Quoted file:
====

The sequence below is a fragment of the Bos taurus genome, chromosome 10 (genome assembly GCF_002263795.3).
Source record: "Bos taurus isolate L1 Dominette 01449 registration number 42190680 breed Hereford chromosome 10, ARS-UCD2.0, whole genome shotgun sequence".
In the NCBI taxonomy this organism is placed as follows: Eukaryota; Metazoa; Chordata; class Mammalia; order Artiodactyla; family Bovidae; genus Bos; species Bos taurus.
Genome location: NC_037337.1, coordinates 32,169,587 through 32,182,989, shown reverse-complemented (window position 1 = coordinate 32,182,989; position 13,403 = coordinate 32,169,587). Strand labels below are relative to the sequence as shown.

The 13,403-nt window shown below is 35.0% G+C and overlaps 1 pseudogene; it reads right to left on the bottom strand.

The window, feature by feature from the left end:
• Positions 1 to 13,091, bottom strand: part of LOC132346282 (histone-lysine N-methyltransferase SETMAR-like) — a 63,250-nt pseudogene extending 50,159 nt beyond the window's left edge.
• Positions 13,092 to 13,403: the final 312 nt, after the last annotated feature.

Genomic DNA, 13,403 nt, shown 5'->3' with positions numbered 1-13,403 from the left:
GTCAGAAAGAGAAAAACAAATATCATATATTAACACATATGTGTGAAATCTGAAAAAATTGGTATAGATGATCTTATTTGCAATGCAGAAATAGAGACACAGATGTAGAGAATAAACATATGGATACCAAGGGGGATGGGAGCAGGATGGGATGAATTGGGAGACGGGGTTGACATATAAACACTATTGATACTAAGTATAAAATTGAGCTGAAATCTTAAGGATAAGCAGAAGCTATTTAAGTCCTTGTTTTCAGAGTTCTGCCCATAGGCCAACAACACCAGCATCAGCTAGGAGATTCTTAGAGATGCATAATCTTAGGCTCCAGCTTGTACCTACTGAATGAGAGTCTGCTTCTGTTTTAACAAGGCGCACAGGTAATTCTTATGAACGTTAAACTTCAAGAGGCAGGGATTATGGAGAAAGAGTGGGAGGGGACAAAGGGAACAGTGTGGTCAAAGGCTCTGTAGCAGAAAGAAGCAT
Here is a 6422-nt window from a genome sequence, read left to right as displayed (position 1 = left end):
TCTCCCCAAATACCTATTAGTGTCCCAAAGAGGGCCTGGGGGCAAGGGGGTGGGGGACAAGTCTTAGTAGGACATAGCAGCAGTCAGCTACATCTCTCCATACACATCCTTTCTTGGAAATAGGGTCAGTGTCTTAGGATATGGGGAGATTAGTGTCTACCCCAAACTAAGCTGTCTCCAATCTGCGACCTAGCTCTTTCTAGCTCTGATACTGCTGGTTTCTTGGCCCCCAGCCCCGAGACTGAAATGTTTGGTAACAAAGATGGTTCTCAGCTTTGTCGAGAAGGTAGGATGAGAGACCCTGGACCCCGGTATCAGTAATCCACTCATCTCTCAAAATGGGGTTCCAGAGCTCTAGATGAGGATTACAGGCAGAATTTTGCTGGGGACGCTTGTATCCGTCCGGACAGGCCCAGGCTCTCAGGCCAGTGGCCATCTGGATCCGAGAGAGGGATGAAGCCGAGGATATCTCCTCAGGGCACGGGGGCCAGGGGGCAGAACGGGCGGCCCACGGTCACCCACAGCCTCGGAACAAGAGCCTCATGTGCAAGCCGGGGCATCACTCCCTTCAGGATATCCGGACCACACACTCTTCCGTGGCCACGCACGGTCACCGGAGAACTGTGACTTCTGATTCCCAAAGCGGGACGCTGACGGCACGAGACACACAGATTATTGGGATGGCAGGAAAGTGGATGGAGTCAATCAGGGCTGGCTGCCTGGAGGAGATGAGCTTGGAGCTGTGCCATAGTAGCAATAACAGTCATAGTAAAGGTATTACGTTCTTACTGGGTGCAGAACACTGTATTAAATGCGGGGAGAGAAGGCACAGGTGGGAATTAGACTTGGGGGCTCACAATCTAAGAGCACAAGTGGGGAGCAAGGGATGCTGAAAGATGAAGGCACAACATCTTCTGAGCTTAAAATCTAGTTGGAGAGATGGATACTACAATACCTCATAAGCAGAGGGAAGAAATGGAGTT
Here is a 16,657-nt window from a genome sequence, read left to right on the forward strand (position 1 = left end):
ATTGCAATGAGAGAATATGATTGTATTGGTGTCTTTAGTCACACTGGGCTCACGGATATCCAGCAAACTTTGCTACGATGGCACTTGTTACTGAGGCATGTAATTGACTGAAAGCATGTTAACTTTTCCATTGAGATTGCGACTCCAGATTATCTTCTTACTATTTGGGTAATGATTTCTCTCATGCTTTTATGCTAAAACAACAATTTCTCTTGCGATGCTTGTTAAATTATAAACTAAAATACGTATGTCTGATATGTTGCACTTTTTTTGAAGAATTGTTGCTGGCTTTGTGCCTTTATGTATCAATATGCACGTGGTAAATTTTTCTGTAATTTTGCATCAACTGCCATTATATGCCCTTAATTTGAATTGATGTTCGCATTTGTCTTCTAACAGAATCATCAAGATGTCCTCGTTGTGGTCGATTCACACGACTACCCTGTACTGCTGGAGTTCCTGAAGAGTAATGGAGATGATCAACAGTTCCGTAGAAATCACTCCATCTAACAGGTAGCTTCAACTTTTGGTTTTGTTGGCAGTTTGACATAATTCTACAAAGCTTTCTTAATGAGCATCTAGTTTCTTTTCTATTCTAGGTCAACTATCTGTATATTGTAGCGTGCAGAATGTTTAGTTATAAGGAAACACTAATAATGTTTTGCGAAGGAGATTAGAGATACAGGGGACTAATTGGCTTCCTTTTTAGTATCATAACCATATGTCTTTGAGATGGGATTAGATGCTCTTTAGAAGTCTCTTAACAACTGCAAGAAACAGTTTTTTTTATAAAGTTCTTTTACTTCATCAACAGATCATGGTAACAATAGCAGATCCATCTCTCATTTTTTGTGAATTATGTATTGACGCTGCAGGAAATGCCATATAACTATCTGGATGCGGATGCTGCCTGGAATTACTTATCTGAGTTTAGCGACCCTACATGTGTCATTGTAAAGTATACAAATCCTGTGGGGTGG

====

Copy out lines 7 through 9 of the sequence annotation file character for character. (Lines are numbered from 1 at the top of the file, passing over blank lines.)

• Positions 1 to 13,091, bottom strand: part of LOC132346282 (histone-lysine N-methyltransferase SETMAR-like) — a 63,250-nt pseudogene extending 50,159 nt beyond the window's left edge.
• Positions 13,092 to 13,403: the final 312 nt, after the last annotated feature.

Genomic DNA, 13,403 nt, shown 5'->3' with positions numbered 1-13,403 from the left: